What Is Probate Code Section 733.814?

Florida Probate Code Section 733.814 allows the personal representative or a beneficiary of an estate to initiate a “partition action” to split property between beneficiaries.

It reads as follows:

“When two or more beneficiaries are entitled to distribution of undivided interests in any property, the personal representative or any beneficiary may petition the court before the estate is closed to partition the property in the same manner as provided by law for civil actions of partition. The court may direct the personal representative to sell any property that cannot be partitioned without prejudice to the owners and that cannot be allotted equitably and conveniently.” 

What Is a Partition Action or Partition Lawsuit?

A partition action is a legal proceeding that allows the co-owner of property to obtain a court order to either divide the property into separate parcels for each owner or sell the property and split the proceeds. Probate Code Section 733.814 specifically deals with partition actions for properties that are jointly inherited. It allows the personal representative to request partition, as well as any beneficiary who is to inherit the property. 

This provision often comes into play when children of a deceased person jointly inherit the family home. If even one child wants to sell the home, they can use Probate Code Section 733.814 to request partition. Because residential homes can rarely be divided into separate parcels, the most common outcome is that the court orders the personal representative to sell the home and divide the proceeds among the beneficiaries.

Can a Beneficiary Stop a Partition Action?

While there may be defenses to make against a partition action, typically, a beneficiary cannot stop a partition action simply by objecting to it. This is because the law strongly favors the “alienability” of property, which is legal jargon that means the unrestricted right to transfer property. If the co-owner of property wants to sell or otherwise transfer it, a partition action allows them to do so no matter what the other co-owners might desire.

However, beneficiaries who want to stop the sale of an inherited property may be able to negotiate a deal with their joint beneficiaries. For instance, the beneficiary that wants to keep the property may be able to buy out the other co-owners, either outright or through a payment plan, to secure full title to the property. Another common arrangement is for the beneficiary who wants to keep the property to cede other estate property to the other beneficiaries in exchange for their shares of the property.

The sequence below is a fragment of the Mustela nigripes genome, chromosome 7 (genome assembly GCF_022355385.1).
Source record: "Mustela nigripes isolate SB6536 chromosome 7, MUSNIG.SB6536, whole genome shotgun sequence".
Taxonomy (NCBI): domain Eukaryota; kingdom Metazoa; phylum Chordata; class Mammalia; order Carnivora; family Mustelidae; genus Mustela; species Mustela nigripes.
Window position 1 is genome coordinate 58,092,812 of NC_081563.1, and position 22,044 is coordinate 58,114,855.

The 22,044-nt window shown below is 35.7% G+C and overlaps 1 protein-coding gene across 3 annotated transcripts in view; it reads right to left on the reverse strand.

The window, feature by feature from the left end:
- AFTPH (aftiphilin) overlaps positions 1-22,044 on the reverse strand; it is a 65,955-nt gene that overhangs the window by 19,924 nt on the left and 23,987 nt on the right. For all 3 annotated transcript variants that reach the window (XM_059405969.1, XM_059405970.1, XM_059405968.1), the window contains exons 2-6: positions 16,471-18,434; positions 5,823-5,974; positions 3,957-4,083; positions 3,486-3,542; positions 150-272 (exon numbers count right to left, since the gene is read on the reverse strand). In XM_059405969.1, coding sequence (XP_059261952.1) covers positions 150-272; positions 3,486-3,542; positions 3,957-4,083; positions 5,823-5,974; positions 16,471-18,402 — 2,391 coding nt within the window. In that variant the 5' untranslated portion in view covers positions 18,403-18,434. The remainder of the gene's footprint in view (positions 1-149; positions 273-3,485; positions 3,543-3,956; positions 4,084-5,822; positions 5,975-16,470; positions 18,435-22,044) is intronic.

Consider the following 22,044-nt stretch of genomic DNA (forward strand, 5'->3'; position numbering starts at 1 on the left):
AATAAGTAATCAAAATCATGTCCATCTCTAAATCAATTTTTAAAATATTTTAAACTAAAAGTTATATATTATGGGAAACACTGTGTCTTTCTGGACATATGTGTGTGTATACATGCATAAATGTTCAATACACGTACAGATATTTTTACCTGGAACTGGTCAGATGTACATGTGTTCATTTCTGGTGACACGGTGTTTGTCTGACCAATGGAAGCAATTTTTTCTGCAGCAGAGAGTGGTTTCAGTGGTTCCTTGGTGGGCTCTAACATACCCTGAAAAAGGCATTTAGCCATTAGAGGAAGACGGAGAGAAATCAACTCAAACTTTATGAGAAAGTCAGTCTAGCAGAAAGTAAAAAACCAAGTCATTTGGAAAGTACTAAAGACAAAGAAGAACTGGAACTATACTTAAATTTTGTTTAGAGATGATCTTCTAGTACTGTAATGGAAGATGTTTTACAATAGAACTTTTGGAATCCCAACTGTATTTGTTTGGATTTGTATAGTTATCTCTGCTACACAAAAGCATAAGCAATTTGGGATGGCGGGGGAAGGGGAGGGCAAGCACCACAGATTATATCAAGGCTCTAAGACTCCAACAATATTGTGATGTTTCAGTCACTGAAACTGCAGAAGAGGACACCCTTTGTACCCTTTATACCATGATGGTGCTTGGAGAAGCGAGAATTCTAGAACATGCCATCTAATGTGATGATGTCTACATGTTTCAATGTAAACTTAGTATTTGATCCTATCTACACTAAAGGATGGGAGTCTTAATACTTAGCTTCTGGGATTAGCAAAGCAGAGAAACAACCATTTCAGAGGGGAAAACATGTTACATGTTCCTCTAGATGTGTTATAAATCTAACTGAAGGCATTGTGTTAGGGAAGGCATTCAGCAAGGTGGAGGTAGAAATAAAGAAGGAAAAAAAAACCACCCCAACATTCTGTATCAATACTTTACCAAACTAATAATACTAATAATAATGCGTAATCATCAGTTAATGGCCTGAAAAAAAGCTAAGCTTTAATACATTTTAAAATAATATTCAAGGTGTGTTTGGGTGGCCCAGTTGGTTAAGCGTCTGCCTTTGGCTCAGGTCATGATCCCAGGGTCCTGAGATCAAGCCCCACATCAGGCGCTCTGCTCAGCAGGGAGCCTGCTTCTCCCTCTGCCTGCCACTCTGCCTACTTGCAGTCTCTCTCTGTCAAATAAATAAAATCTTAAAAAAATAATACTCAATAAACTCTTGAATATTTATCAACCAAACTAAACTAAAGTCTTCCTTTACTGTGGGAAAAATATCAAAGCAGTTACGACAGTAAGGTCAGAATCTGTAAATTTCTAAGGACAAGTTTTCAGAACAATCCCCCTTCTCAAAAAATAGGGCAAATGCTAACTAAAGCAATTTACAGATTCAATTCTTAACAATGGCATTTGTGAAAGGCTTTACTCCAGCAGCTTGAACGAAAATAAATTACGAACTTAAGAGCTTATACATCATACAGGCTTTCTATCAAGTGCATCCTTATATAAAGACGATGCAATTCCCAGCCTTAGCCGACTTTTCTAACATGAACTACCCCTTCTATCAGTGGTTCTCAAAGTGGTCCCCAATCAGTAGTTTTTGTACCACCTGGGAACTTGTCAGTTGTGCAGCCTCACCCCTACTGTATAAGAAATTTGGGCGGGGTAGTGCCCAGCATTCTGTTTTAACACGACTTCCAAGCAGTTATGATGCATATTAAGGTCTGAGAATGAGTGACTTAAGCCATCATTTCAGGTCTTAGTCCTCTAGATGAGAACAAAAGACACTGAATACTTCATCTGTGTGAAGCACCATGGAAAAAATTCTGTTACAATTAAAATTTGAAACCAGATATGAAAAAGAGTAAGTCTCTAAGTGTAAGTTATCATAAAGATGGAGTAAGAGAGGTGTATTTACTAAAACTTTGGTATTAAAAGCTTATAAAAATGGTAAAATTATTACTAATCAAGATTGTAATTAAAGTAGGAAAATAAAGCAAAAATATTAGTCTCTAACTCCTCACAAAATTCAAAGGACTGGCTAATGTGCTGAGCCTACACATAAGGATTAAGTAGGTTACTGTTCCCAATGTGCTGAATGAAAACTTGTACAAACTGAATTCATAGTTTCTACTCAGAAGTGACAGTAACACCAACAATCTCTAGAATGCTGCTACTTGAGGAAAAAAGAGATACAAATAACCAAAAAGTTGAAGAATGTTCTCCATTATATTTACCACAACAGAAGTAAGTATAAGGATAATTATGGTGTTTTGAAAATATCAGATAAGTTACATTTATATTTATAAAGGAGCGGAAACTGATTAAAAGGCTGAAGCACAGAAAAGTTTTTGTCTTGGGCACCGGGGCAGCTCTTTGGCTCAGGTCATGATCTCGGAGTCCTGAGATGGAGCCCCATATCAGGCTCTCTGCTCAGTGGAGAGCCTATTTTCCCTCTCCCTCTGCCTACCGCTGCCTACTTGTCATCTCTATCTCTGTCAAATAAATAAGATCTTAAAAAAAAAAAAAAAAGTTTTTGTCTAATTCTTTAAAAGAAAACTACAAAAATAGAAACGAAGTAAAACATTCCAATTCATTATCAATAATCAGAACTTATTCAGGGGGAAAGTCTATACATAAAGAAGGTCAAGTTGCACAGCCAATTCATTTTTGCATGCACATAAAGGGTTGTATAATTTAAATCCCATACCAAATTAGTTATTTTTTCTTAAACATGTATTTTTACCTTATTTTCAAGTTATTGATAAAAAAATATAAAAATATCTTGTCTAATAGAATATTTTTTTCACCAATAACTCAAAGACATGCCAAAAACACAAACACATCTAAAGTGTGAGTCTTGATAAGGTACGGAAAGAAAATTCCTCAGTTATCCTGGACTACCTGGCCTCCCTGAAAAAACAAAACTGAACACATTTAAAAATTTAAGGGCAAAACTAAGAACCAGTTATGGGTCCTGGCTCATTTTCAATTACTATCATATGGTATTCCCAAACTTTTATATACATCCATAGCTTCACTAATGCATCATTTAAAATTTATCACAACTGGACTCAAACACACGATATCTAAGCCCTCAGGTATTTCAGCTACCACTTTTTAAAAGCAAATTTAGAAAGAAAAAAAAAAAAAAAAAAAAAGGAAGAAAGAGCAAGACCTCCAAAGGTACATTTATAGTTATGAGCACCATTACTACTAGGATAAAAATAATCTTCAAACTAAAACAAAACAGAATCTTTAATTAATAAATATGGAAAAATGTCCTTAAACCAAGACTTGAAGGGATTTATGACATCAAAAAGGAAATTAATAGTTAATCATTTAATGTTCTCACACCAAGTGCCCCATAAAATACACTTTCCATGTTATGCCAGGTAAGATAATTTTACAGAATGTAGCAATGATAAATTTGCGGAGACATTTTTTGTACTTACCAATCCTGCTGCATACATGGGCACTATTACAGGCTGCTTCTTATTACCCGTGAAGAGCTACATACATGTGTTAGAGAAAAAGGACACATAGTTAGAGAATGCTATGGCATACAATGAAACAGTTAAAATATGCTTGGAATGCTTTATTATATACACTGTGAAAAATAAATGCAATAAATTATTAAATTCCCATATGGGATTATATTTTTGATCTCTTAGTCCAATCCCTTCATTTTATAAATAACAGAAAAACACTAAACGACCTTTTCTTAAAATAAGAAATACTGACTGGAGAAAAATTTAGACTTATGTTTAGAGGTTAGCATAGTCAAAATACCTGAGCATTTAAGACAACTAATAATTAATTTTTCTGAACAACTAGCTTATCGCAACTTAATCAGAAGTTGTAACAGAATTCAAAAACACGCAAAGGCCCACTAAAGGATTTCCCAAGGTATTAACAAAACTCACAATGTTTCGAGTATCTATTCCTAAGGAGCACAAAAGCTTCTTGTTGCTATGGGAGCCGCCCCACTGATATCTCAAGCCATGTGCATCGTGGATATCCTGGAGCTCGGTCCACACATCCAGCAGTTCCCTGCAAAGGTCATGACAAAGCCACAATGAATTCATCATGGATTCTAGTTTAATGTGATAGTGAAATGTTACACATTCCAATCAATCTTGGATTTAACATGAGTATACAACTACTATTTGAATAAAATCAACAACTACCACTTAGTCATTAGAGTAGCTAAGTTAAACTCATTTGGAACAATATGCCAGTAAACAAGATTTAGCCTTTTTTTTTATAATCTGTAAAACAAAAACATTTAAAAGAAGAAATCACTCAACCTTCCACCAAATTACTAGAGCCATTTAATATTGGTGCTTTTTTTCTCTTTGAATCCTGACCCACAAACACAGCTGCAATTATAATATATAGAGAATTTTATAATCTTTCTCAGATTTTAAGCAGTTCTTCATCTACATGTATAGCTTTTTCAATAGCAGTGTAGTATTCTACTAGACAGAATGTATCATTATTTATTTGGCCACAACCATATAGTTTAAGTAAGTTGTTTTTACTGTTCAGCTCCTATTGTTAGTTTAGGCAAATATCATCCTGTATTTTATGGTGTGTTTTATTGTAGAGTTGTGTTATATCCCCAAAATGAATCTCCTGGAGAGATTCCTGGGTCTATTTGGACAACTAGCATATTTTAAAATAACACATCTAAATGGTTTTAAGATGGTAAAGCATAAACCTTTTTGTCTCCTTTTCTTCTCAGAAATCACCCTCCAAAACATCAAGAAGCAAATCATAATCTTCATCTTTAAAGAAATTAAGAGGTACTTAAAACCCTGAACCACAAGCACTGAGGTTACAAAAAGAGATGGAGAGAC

When Should I Contact a Probate Litigation Attorney? 

You should contact a probate litigation attorney if you expect to inherit a property along with other beneficiaries who may not want to jointly own the property, or who do not agree on whether to sell the property.

A probate litigation lawyer can help you pursue or defend against a partition action. Importantly your attorney can also help you negotiate an alternative arrangement with your co-beneficiaries that allows you to avoid partition. This can help save money and keep your relationships with your co-beneficiaries intact. It’s vital that you contact a lawyer promptly to ensure that your interests are fully protected.

About RMO, LLP

RMO LLP provides personal and efficient inheritance dispute services to individual and institutional clients. The firm’s attorneys focus on probate litigation involving contested trust, estate, probate, and conservatorship matters. Serving California and Texas, with offices in Los Angeles, Pasadena, Orange County, San Diego, Fresno, the Bay Area, Dallas, and Houston. For more information, please visit https://rmolawyers.com/.

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About the Author

Scott Rahn, Founding Partner

Scott Rahn resolves contests, disputes and litigation related to trusts, estates and conservatorships, creating a welcome peace of mind for clients. He represents heirs, beneficiaries, trustees and executors. He utilizes his experience to develop and implement strategies that swiftly and efficiently address the financial issues, fiduciary duties and emotional complexities underlying trust contests, estates conflicts and probate litigation.

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